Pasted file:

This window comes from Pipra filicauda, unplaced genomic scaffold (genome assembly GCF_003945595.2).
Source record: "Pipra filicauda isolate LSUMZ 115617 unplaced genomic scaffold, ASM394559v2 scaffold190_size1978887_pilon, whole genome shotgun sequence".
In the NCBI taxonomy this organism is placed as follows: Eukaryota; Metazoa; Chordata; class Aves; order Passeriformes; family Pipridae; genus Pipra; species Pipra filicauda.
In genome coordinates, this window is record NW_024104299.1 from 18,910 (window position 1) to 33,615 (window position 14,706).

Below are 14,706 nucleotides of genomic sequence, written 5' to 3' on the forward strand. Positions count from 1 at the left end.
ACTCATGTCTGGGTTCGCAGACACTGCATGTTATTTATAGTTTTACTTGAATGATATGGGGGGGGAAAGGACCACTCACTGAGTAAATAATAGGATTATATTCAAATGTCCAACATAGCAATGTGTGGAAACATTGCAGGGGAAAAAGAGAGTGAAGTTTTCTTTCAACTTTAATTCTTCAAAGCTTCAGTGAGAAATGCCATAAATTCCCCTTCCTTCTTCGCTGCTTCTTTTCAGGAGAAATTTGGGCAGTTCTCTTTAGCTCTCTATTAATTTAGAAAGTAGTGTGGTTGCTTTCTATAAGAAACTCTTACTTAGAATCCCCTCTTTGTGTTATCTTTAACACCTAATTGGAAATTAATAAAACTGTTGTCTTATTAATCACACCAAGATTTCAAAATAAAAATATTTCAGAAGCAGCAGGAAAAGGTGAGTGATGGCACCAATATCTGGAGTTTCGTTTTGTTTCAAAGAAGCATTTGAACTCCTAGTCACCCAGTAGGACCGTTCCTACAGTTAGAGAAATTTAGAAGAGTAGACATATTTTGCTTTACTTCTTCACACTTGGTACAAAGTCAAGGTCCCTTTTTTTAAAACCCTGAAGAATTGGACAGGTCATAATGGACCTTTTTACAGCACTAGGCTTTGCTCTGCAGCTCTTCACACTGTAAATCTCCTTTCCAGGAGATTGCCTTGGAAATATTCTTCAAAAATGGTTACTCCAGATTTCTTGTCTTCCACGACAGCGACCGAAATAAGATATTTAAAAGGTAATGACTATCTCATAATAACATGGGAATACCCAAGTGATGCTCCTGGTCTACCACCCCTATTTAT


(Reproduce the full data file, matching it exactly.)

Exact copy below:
This window comes from Pipra filicauda, unplaced genomic scaffold (genome assembly GCF_003945595.2).
Source record: "Pipra filicauda isolate LSUMZ 115617 unplaced genomic scaffold, ASM394559v2 scaffold190_size1978887_pilon, whole genome shotgun sequence".
In the NCBI taxonomy this organism is placed as follows: Eukaryota; Metazoa; Chordata; class Aves; order Passeriformes; family Pipridae; genus Pipra; species Pipra filicauda.
In genome coordinates, this window is record NW_024104299.1 from 18,910 (window position 1) to 33,615 (window position 14,706).

Below are 14,706 nucleotides of genomic sequence, written 5' to 3' on the forward strand. Positions count from 1 at the left end.
ACTCATGTCTGGGTTCGCAGACACTGCATGTTATTTATAGTTTTACTTGAATGATATGGGGGGGGAAAGGACCACTCACTGAGTAAATAATAGGATTATATTCAAATGTCCAACATAGCAATGTGTGGAAACATTGCAGGGGAAAAAGAGAGTGAAGTTTTCTTTCAACTTTAATTCTTCAAAGCTTCAGTGAGAAATGCCATAAATTCCCCTTCCTTCTTCGCTGCTTCTTTTCAGGAGAAATTTGGGCAGTTCTCTTTAGCTCTCTATTAATTTAGAAAGTAGTGTGGTTGCTTTCTATAAGAAACTCTTACTTAGAATCCCCTCTTTGTGTTATCTTTAACACCTAATTGGAAATTAATAAAACTGTTGTCTTATTAATCACACCAAGATTTCAAAATAAAAATATTTCAGAAGCAGCAGGAAAAGGTGAGTGATGGCACCAATATCTGGAGTTTCGTTTTGTTTCAAAGAAGCATTTGAACTCCTAGTCACCCAGTAGGACCGTTCCTACAGTTAGAGAAATTTAGAAGAGTAGACATATTTTGCTTTACTTCTTCACACTTGGTACAAAGTCAAGGTCCCTTTTTTTAAAACCCTGAAGAATTGGACAGGTCATAATGGACCTTTTTACAGCACTAGGCTTTGCTCTGCAGCTCTTCACACTGTAAATCTCCTTTCCAGGAGATTGCCTTGGAAATATTCTTCAAAAATGGTTACTCCAGATTTCTTGTCTTCCACGACAGCGACCGAAATAAGATATTTAAAAGGTAATGACTATCTCATAATAACATGGGAATACCCAAGTGATGCTCCTGGTCTACCACCCCTATTTAT